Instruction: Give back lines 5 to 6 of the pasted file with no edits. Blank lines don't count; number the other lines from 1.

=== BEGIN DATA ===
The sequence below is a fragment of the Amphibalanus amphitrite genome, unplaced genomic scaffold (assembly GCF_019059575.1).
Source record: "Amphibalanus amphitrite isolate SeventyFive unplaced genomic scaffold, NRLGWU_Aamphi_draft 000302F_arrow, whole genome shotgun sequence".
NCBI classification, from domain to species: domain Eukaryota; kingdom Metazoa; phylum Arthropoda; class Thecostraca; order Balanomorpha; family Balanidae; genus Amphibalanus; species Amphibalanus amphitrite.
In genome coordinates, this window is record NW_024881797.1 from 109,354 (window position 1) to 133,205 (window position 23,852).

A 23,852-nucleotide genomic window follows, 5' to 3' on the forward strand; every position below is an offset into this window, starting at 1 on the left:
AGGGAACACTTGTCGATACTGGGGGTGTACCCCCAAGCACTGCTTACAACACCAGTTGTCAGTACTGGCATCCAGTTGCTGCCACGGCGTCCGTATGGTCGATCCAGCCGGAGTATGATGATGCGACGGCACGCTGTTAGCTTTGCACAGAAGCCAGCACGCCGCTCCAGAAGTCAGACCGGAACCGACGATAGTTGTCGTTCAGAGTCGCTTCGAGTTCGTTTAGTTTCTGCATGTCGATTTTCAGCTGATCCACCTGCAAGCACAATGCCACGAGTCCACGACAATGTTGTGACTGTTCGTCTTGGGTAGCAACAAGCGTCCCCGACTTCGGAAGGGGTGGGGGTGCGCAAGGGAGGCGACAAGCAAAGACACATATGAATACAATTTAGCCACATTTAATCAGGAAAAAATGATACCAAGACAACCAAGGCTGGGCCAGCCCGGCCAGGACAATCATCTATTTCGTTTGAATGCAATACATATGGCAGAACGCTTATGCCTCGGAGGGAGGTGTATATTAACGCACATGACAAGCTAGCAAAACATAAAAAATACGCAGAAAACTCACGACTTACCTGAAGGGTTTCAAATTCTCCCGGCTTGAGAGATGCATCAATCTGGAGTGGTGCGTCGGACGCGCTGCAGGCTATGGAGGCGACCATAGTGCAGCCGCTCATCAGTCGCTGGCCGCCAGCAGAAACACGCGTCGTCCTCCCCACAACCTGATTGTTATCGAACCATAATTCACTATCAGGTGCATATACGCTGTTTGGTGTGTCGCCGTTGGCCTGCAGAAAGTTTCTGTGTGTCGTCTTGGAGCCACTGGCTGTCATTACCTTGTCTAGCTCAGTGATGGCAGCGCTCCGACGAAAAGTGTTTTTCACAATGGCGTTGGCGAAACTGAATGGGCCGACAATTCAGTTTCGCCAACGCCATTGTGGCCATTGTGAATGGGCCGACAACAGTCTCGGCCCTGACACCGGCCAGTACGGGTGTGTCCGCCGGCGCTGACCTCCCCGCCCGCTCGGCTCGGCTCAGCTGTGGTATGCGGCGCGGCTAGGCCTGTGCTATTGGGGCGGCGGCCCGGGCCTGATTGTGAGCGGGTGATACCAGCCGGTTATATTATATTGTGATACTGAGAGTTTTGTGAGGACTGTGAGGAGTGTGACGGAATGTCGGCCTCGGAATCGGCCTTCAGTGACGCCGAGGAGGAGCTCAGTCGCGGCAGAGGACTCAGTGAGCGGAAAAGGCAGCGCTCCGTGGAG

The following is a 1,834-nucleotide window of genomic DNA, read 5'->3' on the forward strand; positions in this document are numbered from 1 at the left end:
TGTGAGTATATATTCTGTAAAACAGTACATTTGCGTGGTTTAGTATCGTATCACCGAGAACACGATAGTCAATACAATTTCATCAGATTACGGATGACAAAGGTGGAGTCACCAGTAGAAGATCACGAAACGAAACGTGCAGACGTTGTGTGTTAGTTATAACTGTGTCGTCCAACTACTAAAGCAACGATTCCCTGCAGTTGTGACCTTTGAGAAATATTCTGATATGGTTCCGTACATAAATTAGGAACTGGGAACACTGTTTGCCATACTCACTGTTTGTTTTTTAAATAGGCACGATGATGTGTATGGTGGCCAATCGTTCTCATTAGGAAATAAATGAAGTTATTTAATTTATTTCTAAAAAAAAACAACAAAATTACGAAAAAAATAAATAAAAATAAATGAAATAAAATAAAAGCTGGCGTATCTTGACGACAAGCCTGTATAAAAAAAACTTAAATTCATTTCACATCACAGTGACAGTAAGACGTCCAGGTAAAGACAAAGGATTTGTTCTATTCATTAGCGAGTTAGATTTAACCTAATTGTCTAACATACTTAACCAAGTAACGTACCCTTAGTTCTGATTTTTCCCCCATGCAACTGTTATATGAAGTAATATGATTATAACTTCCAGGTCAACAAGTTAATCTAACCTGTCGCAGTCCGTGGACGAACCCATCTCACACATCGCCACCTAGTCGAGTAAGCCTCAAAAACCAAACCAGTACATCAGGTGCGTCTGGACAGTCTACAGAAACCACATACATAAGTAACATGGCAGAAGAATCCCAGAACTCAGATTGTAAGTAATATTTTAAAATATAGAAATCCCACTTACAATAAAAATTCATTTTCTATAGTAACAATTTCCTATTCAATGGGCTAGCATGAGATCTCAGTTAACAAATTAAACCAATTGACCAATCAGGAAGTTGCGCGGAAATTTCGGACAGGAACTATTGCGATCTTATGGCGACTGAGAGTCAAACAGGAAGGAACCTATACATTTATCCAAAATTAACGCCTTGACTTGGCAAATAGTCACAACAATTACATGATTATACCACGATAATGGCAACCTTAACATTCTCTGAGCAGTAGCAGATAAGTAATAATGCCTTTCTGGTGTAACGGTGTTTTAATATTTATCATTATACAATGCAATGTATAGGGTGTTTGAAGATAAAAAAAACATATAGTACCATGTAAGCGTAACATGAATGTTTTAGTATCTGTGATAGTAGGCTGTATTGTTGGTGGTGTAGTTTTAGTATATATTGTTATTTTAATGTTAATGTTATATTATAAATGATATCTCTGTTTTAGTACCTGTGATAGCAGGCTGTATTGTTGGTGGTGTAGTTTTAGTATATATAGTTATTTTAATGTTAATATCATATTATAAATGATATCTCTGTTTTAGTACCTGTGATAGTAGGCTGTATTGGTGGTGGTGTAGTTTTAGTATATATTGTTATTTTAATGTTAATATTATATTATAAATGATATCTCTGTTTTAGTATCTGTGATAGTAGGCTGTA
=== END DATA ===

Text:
A 23,852-nucleotide genomic window follows, 5' to 3' on the forward strand; every position below is an offset into this window, starting at 1 on the left:
AGGGAACACTTGTCGATACTGGGGGTGTACCCCCAAGCACTGCTTACAACACCAGTTGTCAGTACTGGCATCCAGTTGCTGCCACGGCGTCCGTATGGTCGATCCAGCCGGAGTATGATGATGCGACGGCACGCTGTTAGCTTTGCACAGAAGCCAGCACGCCGCTCCAGAAGTCAGACCGGAACCGACGATAGTTGTCGTTCAGAGTCGCTTCGAGTTCGTTTAGTTTCTGCATGTCGATTTTCAGCTGATCCACCTGCAAGCACAATGCCACGAGTCCACGACAATGTTGTGACTGTTCGTCTTGGGTAGCAACAAGCGTCCCCGACTTCGGAAGGGGTGGGGGTGCGCAAGGGAGGCGACAAGCAAAGACACATATGAATACAATTTAGCCACATTTAATCAGGAAAAAATGATACCAAGACAACCAAGGCTGGGCCAGCCCGGCCAGGACAATCATCTATTTCGTTTGAATGCAATACATATGGCAGAACGCTTATGCCTCGGAGGGAGGTGTATATTAACGCACATGACAAGCTAGCAAAACATAAAAAATACGCAGAAAACTCACGACTTACCTGAAGGGTTTCAAATTCTCCCGGCTTGAGAGATGCATCAATCTGGAGTGGTGCGTCGGACGCGCTGCAGGCTATGGAGGCGACCATAGTGCAGCCGCTCATCAGTCGCTGGCCGCCAGCAGAAACACGCGTCGTCCTCCCCACAACCTGATTGTTATCGAACCATAATTCACTATCAGGTGCATATACGCTGTTTGGTGTGTCGCCGTTGGCCTGCAGAAAGTTTCTGTGTGTCGTCTTGGAGCCACTGGCTGTCATTACCTTGTCTAGCTCAGTGATGGCAGCGCTCCGACGAAAAGTGTTTTTCACAATGGCGTTGGCGAAACTGAATGGGCCGACAATTCAGTTTCGCCAACGCCATTGTGGCCATTGTGAATGGGCCGACAACAGTCTCGGCCCTGACACCGGCCAGTACGGGTGTGTCCGCCGGCGCTGACCTCCCCGCCCGCTCGGCTCGGCTCAGCTGTGGTATGCGGCGCGGCTAGGCCTGTGCTATTGGGGCGGCGGCCCGGGCCTGATTGTGAGCGGGTGATACCAGCCGGTTATATTATATTGTGATACTGAGAGTTTTGTGAGGACTGTGAGGAGTGTGACGGAATGTCGGCCTCGGAATCGGCCTTCAGTGACGCCGAGGAGGAGCTCAGTCGCGGCAGAGGACTCAGTGAGCGGAAAAGGCAGCGCTCCGTGGAG